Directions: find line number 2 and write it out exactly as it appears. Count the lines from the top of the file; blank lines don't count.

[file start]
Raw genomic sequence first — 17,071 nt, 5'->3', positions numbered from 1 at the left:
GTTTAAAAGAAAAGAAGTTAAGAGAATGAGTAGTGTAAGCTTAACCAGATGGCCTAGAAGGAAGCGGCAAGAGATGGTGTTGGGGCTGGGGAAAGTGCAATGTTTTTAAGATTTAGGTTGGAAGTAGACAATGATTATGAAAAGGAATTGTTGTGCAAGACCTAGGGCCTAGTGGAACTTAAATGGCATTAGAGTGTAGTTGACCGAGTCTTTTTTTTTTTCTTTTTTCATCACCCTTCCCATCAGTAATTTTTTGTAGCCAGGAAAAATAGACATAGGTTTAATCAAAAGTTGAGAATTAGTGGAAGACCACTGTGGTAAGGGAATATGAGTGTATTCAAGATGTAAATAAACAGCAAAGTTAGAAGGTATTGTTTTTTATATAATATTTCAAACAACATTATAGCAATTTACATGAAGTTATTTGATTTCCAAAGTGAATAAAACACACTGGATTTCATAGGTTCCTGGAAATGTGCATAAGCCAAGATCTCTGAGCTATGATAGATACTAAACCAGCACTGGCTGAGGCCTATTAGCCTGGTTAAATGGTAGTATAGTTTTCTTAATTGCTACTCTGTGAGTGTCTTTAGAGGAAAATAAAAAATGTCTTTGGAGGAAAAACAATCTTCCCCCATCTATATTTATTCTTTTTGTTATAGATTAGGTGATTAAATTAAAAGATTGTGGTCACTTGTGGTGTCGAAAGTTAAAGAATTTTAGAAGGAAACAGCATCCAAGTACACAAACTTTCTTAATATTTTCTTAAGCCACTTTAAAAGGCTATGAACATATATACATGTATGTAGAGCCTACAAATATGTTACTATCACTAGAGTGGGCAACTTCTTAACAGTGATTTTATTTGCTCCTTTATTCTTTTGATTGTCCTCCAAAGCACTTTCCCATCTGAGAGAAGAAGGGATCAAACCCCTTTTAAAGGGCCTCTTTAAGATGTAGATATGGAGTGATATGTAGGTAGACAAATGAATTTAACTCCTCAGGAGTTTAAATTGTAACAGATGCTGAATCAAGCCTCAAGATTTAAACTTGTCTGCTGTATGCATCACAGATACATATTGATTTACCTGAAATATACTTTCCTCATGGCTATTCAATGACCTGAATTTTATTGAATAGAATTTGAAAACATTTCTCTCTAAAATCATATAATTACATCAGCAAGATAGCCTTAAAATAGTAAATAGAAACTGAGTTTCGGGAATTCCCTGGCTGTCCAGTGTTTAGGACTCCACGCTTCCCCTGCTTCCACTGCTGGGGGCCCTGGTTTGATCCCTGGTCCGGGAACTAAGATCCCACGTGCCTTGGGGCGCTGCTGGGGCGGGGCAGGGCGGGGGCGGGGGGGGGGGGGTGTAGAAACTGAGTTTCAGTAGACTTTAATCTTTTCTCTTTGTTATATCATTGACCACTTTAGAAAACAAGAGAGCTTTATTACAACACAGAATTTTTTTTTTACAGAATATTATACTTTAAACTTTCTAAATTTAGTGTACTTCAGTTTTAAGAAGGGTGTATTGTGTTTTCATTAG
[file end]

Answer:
GTTTAAAAGAAAAGAAGTTAAGAGAATGAGTAGTGTAAGCTTAACCAGATGGCCTAGAAGGAAGCGGCAAGAGATGGTGTTGGGGCTGGGGAAAGTGCAATGTTTTTAAGATTTAGGTTGGAAGTAGACAATGATTATGAAAAGGAATTGTTGTGCAAGACCTAGGGCCTAGTGGAACTTAAATGGCATTAGAGTGTAGTTGACCGAGTCTTTTTTTTTTTCTTTTTTCATCACCCTTCCCATCAGTAATTTTTTGTAGCCAGGAAAAATAGACATAGGTTTAATCAAAAGTTGAGAATTAGTGGAAGACCACTGTGGTAAGGGAATATGAGTGTATTCAAGATGTAAATAAACAGCAAAGTTAGAAGGTATTGTTTTTTATATAATATTTCAAACAACATTATAGCAATTTACATGAAGTTATTTGATTTCCAAAGTGAATAAAACACACTGGATTTCATAGGTTCCTGGAAATGTGCATAAGCCAAGATCTCTGAGCTATGATAGATACTAAACCAGCACTGGCTGAGGCCTATTAGCCTGGTTAAATGGTAGTATAGTTTTCTTAATTGCTACTCTGTGAGTGTCTTTAGAGGAAAATAAAAAATGTCTTTGGAGGAAAAACAATCTTCCCCCATCTATATTTATTCTTTTTGTTATAGATTAGGTGATTAAATTAAAAGATTGTGGTCACTTGTGGTGTCGAAAGTTAAAGAATTTTAGAAGGAAACAGCATCCAAGTACACAAACTTTCTTAATATTTTCTTAAGCCACTTTAAAAGGCTATGAACATATATACATGTATGTAGAGCCTACAAATATGTTACTATCACTAGAGTGGGCAACTTCTTAACAGTGATTTTATTTGCTCCTTTATTCTTTTGATTGTCCTCCAAAGCACTTTCCCATCTGAGAGAAGAAGGGATCAAACCCCTTTTAAAGGGCCTCTTTAAGATGTAGATATGGAGTGATATGTAGGTAGACAAATGAATTTAACTCCTCAGGAGTTTAAATTGTAACAGATGCTGAATCAAGCCTCAAGATTTAAACTTGTCTGCTGTATGCATCACAGATACATATTGATTTACCTGAAATATACTTTCCTCATGGCTATTCAATGACCTGAATTTTATTGAATAGAATTTGAAAACATTTCTCTCTAAAATCATATAATTACATCAGCAAGATAGCCTTAAAATAGTAAATAGAAACTGAGTTTCGGGAATTCCCTGGCTGTCCAGTGTTTAGGACTCCACGCTTCCCCTGCTTCCACTGCTGGGGGCCCTGGTTTGATCCCTGGTCCGGGAACTAAGATCCCACGTGCCTTGGGGCGCTGCTGGGGCGGGGCAGGGCGGGGGCGGGGGGGGGGGGGTGTAGAAACTGAGTTTCAGTAGACTTTAATCTTTTCTCTTTGTTATATCATTGACCACTTTAGAAAACAAGAGAGCTTTATTACAACACAGAATTTTTTTTTTACAGAATATTATACTTTAAACTTTCTAAATTTAGTGTACTTCAGTTTTAAGAAGGGTGTATTGTGTTTTCATTAG